Lesson 2: Two up, one down

The Marines are trained to be able at any moment to perform the job of someone two levels above their current rank and one level below. The generally accepted reason for this practice is that “a Marine is only two bullets away from having to take charge of their unit.”  However, there is a side-benefit to this practice from which non-military organizations can benefit.

Training employees above their station broadens their viewpoint and allows them to develop solutions that optimize for their entire department, not just their own work.  Innovation is only as good as it is practical, and new solutions that negatively impact other workers are not solutions at all.  Furthermore, being trained at the position below one’s authority allows leaders to see the effects of their leadership first hand and how they can innovate their strategy to more effectively lead.

Lesson 3: End-state thinking

The test beginning this blog was presented to show how leaders should articulate “orders.”  In an innovative organization, the only thing that matters is the end state; which for most businesses should be “I will make more money than I spent this week/month/year etc.” Direction should only provide two things: an end-state and any constraints (typically time or budget). Directions like “provide a way to reduce costs of this process 20% by the end of the month” or “Find a way to make this widget waterproof for less than $20 per unit” will trigger far more ownership and innovation by employees than the typical manager’s “let’s brainstorm solutions. I will pick the idea I already had and then make you do it.”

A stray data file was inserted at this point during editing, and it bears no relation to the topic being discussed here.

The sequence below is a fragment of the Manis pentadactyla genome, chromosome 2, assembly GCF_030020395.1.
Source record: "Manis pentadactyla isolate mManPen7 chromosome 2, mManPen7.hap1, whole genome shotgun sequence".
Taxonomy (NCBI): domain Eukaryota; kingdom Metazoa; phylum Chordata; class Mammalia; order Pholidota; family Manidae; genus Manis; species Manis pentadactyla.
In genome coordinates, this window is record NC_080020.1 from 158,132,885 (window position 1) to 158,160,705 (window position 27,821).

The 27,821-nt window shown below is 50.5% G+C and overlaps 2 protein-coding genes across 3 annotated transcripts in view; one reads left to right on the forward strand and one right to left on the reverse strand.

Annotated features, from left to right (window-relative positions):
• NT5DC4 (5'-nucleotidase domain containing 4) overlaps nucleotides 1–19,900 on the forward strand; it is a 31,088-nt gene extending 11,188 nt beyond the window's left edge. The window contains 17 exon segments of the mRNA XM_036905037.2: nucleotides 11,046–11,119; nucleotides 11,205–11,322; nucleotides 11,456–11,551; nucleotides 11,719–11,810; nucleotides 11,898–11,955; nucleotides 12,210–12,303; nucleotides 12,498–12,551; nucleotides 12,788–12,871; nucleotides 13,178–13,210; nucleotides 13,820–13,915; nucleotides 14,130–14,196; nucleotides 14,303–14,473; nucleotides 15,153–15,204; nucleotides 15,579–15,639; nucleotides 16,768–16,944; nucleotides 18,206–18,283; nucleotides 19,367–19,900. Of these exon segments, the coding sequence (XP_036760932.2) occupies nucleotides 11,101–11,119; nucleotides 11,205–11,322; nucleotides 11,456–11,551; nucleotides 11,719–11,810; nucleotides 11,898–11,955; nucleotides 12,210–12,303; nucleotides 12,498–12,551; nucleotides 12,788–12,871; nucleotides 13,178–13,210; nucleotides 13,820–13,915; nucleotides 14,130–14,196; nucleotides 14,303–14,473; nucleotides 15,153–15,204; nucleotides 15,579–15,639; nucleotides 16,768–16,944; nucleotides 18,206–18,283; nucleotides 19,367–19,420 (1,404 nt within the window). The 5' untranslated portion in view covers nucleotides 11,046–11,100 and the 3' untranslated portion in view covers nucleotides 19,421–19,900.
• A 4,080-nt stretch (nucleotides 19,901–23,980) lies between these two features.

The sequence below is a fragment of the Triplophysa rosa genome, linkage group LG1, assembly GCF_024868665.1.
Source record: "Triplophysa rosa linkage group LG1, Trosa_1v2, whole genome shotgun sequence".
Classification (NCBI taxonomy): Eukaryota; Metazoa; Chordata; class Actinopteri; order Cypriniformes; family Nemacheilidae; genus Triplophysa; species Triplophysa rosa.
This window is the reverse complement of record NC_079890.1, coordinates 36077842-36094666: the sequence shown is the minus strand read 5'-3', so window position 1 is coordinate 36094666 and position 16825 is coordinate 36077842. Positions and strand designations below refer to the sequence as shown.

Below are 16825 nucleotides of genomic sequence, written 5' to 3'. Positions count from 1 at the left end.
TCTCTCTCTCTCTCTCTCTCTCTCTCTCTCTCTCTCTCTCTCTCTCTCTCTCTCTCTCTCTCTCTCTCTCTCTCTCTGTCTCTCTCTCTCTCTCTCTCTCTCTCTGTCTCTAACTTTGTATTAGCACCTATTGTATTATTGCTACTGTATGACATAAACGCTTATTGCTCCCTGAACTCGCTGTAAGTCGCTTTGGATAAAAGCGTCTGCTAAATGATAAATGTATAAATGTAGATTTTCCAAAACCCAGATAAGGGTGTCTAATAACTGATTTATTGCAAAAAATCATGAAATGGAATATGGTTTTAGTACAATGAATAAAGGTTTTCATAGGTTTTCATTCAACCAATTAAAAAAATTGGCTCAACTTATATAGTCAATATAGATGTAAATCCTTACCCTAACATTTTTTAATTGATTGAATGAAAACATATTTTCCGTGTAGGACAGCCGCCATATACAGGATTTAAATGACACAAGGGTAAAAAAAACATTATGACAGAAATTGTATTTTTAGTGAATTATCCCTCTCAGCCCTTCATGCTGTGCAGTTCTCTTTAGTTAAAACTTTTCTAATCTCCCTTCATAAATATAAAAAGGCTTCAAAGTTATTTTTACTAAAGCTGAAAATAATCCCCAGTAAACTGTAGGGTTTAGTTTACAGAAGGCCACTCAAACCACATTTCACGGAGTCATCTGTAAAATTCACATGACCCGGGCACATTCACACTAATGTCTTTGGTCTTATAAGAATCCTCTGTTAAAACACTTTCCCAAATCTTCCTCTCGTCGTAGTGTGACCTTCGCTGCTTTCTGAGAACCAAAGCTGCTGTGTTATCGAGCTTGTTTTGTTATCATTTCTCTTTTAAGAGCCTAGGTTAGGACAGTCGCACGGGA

Lesson 4: Distributed Leadership: Authority + Responsibility

This blog has and will continue to make the argument that innovation is driven by distributed leadership. Empowered employees will innovate more and make better decisions than centralized planners. However, this is only true (as it is with the Marines) when employees both have Authority and Responsibility.

  • If employees only have Authority and no Responsibility they have no “skin in the game” and will make excessively risky or uninformed decisions.  All employees must be forced to suffer the consequences of their decisions.
  • If employees only have Responsibility and no Authority, they will burn out from lacking control over their own destiny.  If employees are trusted with a responsibility, they must also be trusted with the authority to get the job done (generally to reward and punish people impacting their success or failure).
  • If employees have neither, they will not be motivated.
  • If employees have both, they become the life-blood to an innovative organization.

Full Disclosure: I am not a marine and have never served in the military. My awesome starting strength coach helped a lot with some of the details of this article. He owns Silverback Strength and Conditioning in Reno, NV.  If you are interested in getting stronger you should check them out!